Beginner's Pluck


John planned to study journalism, but shortly before starting he had an accident, contracted MRSA, and ended up with a heart condition. In the two years he was sick, he got a taste for writing. At 21, he went to London to college, and since then he has been a teacher.

“I’d wanted to write for a while, but I kept making excuses. I didn’t tell anyone until the summer of 2005 or 6. From then, for the next two summers I sat down from 8am until 4pm each day and did it. I wrote whenever I could.”

The novel was published by Somerville Press in 2008, on a limited print run. Dalkey Archive Press then bought the rights, and it was published in America and England in 2010.

Who is John Toomey?

Date of birth: September 9, 1975.

Education: Clonkeen College. University of North London. Degree in English. Then post-grad teaching degree.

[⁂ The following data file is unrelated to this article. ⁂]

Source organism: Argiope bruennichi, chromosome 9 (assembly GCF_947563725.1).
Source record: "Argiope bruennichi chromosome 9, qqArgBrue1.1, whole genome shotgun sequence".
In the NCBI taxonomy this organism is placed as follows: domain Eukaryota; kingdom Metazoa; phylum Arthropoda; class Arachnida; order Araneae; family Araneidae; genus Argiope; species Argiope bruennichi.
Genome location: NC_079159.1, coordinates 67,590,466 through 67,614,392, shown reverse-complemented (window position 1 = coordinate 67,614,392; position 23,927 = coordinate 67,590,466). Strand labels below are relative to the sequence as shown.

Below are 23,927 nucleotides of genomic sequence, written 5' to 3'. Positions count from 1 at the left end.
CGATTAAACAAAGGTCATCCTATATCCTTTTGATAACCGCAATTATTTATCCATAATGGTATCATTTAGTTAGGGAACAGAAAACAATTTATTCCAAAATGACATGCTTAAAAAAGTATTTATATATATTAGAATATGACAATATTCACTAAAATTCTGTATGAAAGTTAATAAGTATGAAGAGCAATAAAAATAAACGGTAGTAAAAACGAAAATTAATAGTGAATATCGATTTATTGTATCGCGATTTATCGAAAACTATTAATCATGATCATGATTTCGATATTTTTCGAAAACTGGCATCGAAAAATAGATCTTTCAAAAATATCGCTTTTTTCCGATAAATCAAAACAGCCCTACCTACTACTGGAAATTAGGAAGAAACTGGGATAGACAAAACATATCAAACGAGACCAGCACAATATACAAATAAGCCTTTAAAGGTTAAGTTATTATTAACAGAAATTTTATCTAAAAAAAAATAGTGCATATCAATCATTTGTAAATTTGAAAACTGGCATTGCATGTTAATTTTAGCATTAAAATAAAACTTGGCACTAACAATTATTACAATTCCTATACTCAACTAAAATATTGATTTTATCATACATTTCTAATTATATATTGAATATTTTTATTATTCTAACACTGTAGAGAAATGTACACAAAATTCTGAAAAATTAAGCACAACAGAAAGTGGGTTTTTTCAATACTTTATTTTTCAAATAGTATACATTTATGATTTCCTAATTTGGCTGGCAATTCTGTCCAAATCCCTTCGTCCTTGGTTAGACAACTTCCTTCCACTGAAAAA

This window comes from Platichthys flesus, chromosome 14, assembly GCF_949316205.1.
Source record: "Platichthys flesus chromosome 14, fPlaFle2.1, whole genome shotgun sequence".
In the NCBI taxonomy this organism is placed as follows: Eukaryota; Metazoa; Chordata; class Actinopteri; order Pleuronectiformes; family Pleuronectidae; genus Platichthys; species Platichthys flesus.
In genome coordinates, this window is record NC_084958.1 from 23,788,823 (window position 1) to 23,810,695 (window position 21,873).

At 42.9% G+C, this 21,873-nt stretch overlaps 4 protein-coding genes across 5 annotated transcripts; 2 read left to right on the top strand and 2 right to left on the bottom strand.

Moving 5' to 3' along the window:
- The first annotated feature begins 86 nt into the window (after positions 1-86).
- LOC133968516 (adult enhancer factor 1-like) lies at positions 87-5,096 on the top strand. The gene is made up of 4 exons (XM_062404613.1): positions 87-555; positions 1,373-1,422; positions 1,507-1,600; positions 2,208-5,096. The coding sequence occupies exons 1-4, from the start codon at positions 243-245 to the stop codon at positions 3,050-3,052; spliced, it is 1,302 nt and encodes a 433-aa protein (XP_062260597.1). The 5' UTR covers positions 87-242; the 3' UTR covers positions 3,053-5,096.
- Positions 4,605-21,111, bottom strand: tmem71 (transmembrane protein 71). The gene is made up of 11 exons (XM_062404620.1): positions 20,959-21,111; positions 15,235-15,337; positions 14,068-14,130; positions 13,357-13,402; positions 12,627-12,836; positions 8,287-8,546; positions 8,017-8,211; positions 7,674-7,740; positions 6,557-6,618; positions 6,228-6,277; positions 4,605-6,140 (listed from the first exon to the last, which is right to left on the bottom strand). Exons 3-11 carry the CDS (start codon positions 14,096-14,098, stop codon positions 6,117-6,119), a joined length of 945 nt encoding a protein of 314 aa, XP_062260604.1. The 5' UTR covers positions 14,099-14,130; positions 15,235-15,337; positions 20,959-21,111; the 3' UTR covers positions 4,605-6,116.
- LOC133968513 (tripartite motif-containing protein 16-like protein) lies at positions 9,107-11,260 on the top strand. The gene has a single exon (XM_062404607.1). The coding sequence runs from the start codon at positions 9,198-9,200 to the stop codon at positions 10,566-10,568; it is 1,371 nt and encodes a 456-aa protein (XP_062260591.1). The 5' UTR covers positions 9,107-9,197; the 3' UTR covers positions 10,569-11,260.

Home: Dublin.

Family: Wife Máire. Children Oscar, three, and Ruby, nine months.

The Day Job: English teacher at Clonkeen College.

Hobbies: Cycling, listening to music. “The lyrics of Van Morrison, Bruce Springsteen and Bob Dylan influence my writing.”

Favourite Writers: Martin Amis, and Julian Barnes. “I also love Dickens.”

Second Novel: Gypsy Soul, to be published in May 2012, is about an Irishman dealing with a difficult relationship in London.

“I’m happy with it now,” says John, “but writing it has been a slow, tortuous business.”

Top Writing Tip: “Just sit down and do it. The discipline of sitting at a desk is where it all starts.”



Sleepwalker. Dalkey Archive Press. €14.50. Kindle: Not available.

The novel follows young Adonis businessman Stuart Byrne through a week of drunken chaos and denial. Set in Celtic Tiger Dublin, the novel explores the emptiness in lives of people who could have anything. “In a word, the novel is about disillusion.”

The Verdict: Raw, original and clever.


Open your mind to making an entrance

Sleeping next to a loud snorer? Here’s how to finally get some peace at night

Seven blissful places to go on a mother-daughter date this weekend

Appliance of Science: Why do we age?

More From The Irish Examiner